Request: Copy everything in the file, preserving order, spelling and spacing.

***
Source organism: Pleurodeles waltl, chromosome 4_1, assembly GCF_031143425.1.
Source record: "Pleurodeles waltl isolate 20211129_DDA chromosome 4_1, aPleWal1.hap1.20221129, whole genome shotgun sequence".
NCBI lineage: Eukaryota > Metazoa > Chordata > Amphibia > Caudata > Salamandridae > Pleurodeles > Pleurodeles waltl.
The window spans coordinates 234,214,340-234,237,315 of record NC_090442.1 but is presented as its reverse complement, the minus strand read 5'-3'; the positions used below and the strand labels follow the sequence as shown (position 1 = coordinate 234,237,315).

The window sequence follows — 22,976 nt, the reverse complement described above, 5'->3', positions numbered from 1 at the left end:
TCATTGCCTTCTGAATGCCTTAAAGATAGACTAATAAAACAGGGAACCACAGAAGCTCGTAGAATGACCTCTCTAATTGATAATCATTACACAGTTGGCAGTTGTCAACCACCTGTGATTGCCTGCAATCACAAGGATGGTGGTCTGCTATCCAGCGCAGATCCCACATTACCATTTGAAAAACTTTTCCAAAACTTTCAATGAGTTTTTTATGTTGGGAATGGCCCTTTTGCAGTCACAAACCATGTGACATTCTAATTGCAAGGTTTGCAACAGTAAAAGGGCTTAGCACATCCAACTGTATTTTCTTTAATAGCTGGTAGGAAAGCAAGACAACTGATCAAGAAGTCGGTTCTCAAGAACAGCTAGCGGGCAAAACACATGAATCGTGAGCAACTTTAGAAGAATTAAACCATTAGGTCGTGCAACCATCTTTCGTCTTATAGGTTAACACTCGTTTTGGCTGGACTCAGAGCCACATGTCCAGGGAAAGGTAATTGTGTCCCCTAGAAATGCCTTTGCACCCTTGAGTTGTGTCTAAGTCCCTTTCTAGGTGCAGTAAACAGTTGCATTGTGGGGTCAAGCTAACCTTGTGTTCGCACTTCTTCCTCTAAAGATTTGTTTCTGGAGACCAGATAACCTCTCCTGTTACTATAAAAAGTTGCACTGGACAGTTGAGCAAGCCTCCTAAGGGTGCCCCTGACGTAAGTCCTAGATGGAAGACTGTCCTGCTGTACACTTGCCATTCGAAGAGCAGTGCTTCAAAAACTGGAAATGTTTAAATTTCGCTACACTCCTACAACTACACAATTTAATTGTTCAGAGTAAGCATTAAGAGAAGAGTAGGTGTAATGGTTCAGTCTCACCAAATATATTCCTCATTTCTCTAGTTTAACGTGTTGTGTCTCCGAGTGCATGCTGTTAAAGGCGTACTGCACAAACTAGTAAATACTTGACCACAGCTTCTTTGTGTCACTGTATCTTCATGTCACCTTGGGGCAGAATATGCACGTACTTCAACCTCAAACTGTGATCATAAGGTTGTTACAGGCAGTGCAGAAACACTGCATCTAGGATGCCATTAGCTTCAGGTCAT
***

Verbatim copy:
Source organism: Pleurodeles waltl, chromosome 4_1, assembly GCF_031143425.1.
Source record: "Pleurodeles waltl isolate 20211129_DDA chromosome 4_1, aPleWal1.hap1.20221129, whole genome shotgun sequence".
NCBI lineage: Eukaryota > Metazoa > Chordata > Amphibia > Caudata > Salamandridae > Pleurodeles > Pleurodeles waltl.
The window spans coordinates 234,214,340-234,237,315 of record NC_090442.1 but is presented as its reverse complement, the minus strand read 5'-3'; the positions used below and the strand labels follow the sequence as shown (position 1 = coordinate 234,237,315).

The window sequence follows — 22,976 nt, the reverse complement described above, 5'->3', positions numbered from 1 at the left end:
TCATTGCCTTCTGAATGCCTTAAAGATAGACTAATAAAACAGGGAACCACAGAAGCTCGTAGAATGACCTCTCTAATTGATAATCATTACACAGTTGGCAGTTGTCAACCACCTGTGATTGCCTGCAATCACAAGGATGGTGGTCTGCTATCCAGCGCAGATCCCACATTACCATTTGAAAAACTTTTCCAAAACTTTCAATGAGTTTTTTATGTTGGGAATGGCCCTTTTGCAGTCACAAACCATGTGACATTCTAATTGCAAGGTTTGCAACAGTAAAAGGGCTTAGCACATCCAACTGTATTTTCTTTAATAGCTGGTAGGAAAGCAAGACAACTGATCAAGAAGTCGGTTCTCAAGAACAGCTAGCGGGCAAAACACATGAATCGTGAGCAACTTTAGAAGAATTAAACCATTAGGTCGTGCAACCATCTTTCGTCTTATAGGTTAACACTCGTTTTGGCTGGACTCAGAGCCACATGTCCAGGGAAAGGTAATTGTGTCCCCTAGAAATGCCTTTGCACCCTTGAGTTGTGTCTAAGTCCCTTTCTAGGTGCAGTAAACAGTTGCATTGTGGGGTCAAGCTAACCTTGTGTTCGCACTTCTTCCTCTAAAGATTTGTTTCTGGAGACCAGATAACCTCTCCTGTTACTATAAAAAGTTGCACTGGACAGTTGAGCAAGCCTCCTAAGGGTGCCCCTGACGTAAGTCCTAGATGGAAGACTGTCCTGCTGTACACTTGCCATTCGAAGAGCAGTGCTTCAAAAACTGGAAATGTTTAAATTTCGCTACACTCCTACAACTACACAATTTAATTGTTCAGAGTAAGCATTAAGAGAAGAGTAGGTGTAATGGTTCAGTCTCACCAAATATATTCCTCATTTCTCTAGTTTAACGTGTTGTGTCTCCGAGTGCATGCTGTTAAAGGCGTACTGCACAAACTAGTAAATACTTGACCACAGCTTCTTTGTGTCACTGTATCTTCATGTCACCTTGGGGCAGAATATGCACGTACTTCAACCTCAAACTGTGATCATAAGGTTGTTACAGGCAGTGCAGAAACACTGCATCTAGGATGCCATTAGCTTCAGGTCAT